Protesters call for 'no gas' at the Glendale Environmental Coalition rally in February. Photo credit: Morgan Goodwin
The reality and consequences of the climate crisis require us to stop spending any money on new fossil fuel infrastructure immediately. This is why the Sierra Club has organized and worked so hard to stop the City of Glendale, CA from building new gas-fired turbines, which will also cost hundreds of millions of dollars to generate more electricity than the city even needs.
In fact, we are now suing the city because they used a flawed environmental review to justify construction of what could be the last new fossil fuel power plant built in the state of California.
The Grayson power plant is a highly polluting, out-of-date facility that is set to retire. To replace that power generation, Glendale has the opportunity to build new clean energy and battery storage infrastructure, and to invest in energy efficiency and demand response programs, to reliably and affordably meet the city’s energy demand without continuing to pollute surrounding communities.
However, in the environmental impact report (EIR) for the Grayson Repowering Project, Glendale Water and Power (GWP) inflated the demand for energy and its legal reserve obligations to justify spending ratepayer money on new fossil-fuel units. In addition, the final EIR dismissed the air quality impacts of the Grayson Repowering Project and failed to consider pollution impacts on communities outside Glendale.
Sierra Club, represented by Earthjustice, is suing GWP to revise the environmental review to accurately account for energy demand in Glendale and the extent of pollution from new gas-burning facilities – including the proposal to mix hydrogen into the fuel, which could result in much higher nitrogen oxide (NOx) pollution, which causes smog and acute health problems. An accurate review will show we could instead reliably and affordably meet our energy demand with new clean energy, like solar and battery storage, demand response programs and energy efficiency. There is no need to further harm nearby communities and generate more climate pollution throughout the South Coast Air Basin, which already has the dirtiest air in the country. The Grayson power plant is also surrounded by several residential neighborhoods and near several childcare centers and public schools.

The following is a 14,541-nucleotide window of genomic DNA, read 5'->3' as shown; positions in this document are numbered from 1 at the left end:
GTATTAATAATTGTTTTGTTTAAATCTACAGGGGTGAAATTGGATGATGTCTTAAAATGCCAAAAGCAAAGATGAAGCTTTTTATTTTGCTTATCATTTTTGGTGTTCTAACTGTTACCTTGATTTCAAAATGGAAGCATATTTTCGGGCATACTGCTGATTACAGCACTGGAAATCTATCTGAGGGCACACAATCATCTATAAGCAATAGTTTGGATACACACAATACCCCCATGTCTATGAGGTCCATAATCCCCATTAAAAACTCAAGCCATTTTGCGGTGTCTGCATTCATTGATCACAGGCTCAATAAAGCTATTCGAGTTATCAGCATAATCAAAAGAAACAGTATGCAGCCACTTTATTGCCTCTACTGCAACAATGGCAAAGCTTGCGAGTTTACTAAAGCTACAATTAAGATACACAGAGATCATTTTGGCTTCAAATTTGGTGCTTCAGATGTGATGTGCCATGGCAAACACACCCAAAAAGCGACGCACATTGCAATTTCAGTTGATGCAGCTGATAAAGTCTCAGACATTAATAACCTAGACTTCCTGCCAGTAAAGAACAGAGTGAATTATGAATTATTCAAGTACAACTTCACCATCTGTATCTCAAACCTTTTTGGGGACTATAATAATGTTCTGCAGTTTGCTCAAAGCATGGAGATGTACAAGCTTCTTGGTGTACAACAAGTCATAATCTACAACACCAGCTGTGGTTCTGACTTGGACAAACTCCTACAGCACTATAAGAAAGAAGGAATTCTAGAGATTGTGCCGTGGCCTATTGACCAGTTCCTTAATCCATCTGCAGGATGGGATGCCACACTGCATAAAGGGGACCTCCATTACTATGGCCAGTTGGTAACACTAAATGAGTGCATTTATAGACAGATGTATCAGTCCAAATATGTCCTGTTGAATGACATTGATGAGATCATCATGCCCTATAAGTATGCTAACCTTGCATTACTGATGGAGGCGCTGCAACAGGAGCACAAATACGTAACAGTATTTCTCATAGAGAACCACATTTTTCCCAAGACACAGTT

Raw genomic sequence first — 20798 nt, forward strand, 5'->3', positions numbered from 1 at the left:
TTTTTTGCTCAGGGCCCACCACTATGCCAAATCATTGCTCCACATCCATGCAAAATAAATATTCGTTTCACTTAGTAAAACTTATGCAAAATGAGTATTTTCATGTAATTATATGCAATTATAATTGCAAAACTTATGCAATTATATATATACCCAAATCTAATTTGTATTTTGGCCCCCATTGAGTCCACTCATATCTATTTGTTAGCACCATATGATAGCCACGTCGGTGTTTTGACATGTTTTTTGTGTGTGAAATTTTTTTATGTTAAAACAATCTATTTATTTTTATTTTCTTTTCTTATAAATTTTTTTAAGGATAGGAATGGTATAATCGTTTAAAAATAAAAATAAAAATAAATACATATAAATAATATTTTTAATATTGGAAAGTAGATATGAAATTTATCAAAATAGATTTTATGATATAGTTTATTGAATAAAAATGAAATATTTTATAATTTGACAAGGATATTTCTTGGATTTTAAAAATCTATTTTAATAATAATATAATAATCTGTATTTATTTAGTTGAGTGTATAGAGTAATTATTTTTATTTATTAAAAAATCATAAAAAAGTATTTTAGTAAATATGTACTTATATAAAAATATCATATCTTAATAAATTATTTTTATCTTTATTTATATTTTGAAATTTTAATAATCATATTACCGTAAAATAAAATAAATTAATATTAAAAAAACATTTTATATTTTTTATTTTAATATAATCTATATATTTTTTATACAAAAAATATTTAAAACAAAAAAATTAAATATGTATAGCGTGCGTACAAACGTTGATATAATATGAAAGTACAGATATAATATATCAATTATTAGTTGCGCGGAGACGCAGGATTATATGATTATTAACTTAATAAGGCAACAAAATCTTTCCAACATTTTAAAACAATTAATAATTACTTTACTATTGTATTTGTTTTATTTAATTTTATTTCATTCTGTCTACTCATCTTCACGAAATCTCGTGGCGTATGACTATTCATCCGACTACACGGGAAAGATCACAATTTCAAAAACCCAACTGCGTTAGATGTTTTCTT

Despite years of community protest against construction of a new gas plant, and an inaccurate EIR, the Glendale City Council voted 3-2 in February to spend $260 million to construct five new gas-fired units totaling 93 megawatts at the Grayson facility. In response to community uproar, the city council delayed the purchase of those gas units and discussed plans to burn hydrogen along with gas to power the new units at Grayson. The consequences of hydrogen combustion were not documented in the EIR, and the city council has not acknowledged these risks. Even though burning hydrogen does not release carbon pollution, like gas, it does emit up to six times as much NOx pollution as gas, which would spew into neighboring communities and endanger public health.
If Glendale continues with its plans to build new gas units, the city could have the unfortunate distinction as home to the last fossil fuel plant built in California. Building these unneeded gas units will cost hundreds of millions of dollars for Glendale residents, it will stand in the way of California’s climate goals, and it will continue a legacy of pollution in the region. If the city uses the plant to burn hydrogen, as suggested by council discussion immediately after completion of the EIR, it will potentially increase smog pollution in surrounding communities.
For these reasons, we are suing the City of Glendale. Glendale needs to revise the environmental review for the Grayson Repowering Project to base it on the actual demand and reserve obligations for electricity in Glendale and fully account for the environmental and public health dangers any new gas and hydrogen combustion units would cause. A correct review will show that building new gas units is simply a waste of our money, and we should instead focus on building an affordable, reliable, and clean energy system that ends the legacy of power plant pollution in Glendale.